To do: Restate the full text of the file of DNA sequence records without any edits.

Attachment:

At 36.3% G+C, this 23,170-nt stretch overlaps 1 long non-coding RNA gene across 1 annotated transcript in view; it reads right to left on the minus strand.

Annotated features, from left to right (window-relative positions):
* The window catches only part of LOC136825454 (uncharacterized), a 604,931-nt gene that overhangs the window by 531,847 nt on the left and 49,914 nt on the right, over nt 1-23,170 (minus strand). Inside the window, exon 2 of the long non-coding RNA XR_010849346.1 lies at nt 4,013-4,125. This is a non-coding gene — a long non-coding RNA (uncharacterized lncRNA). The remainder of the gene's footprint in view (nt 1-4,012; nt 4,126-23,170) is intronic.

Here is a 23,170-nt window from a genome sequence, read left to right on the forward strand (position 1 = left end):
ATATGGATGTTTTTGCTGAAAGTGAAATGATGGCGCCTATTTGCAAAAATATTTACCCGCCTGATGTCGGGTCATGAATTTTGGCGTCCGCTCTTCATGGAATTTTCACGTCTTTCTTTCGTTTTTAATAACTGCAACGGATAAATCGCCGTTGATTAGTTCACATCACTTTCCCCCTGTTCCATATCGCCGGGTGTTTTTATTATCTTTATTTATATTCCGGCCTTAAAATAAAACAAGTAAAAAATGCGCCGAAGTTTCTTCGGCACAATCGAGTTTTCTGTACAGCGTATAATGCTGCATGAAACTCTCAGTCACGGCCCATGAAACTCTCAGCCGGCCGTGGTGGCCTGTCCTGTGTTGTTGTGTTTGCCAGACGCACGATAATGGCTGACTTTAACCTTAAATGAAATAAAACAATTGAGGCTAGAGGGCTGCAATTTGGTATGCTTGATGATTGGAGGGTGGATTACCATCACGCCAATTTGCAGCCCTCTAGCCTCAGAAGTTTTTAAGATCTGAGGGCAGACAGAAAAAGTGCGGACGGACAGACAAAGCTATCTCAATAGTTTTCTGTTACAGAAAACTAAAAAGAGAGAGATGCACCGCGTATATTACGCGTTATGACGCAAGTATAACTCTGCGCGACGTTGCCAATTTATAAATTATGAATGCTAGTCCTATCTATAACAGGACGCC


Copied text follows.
At 36.3% G+C, this 23,170-nt stretch overlaps 1 long non-coding RNA gene across 1 annotated transcript in view; it reads right to left on the minus strand.

Annotated features, from left to right (window-relative positions):
* The window catches only part of LOC136825454 (uncharacterized), a 604,931-nt gene that overhangs the window by 531,847 nt on the left and 49,914 nt on the right, over nt 1-23,170 (minus strand). Inside the window, exon 2 of the long non-coding RNA XR_010849346.1 lies at nt 4,013-4,125. This is a non-coding gene — a long non-coding RNA (uncharacterized lncRNA). The remainder of the gene's footprint in view (nt 1-4,012; nt 4,126-23,170) is intronic.

Here is a 23,170-nt window from a genome sequence, read left to right on the forward strand (position 1 = left end):
ATATGGATGTTTTTGCTGAAAGTGAAATGATGGCGCCTATTTGCAAAAATATTTACCCGCCTGATGTCGGGTCATGAATTTTGGCGTCCGCTCTTCATGGAATTTTCACGTCTTTCTTTCGTTTTTAATAACTGCAACGGATAAATCGCCGTTGATTAGTTCACATCACTTTCCCCCTGTTCCATATCGCCGGGTGTTTTTATTATCTTTATTTATATTCCGGCCTTAAAATAAAACAAGTAAAAAATGCGCCGAAGTTTCTTCGGCACAATCGAGTTTTCTGTACAGCGTATAATGCTGCATGAAACTCTCAGTCACGGCCCATGAAACTCTCAGCCGGCCGTGGTGGCCTGTCCTGTGTTGTTGTGTTTGCCAGACGCACGATAATGGCTGACTTTAACCTTAAATGAAATAAAACAATTGAGGCTAGAGGGCTGCAATTTGGTATGCTTGATGATTGGAGGGTGGATTACCATCACGCCAATTTGCAGCCCTCTAGCCTCAGAAGTTTTTAAGATCTGAGGGCAGACAGAAAAAGTGCGGACGGACAGACAAAGCTATCTCAATAGTTTTCTGTTACAGAAAACTAAAAAGAGAGAGATGCACCGCGTATATTACGCGTTATGACGCAAGTATAACTCTGCGCGACGTTGCCAATTTATAAATTATGAATGCTAGTCCTATCTATAACAGGACGCC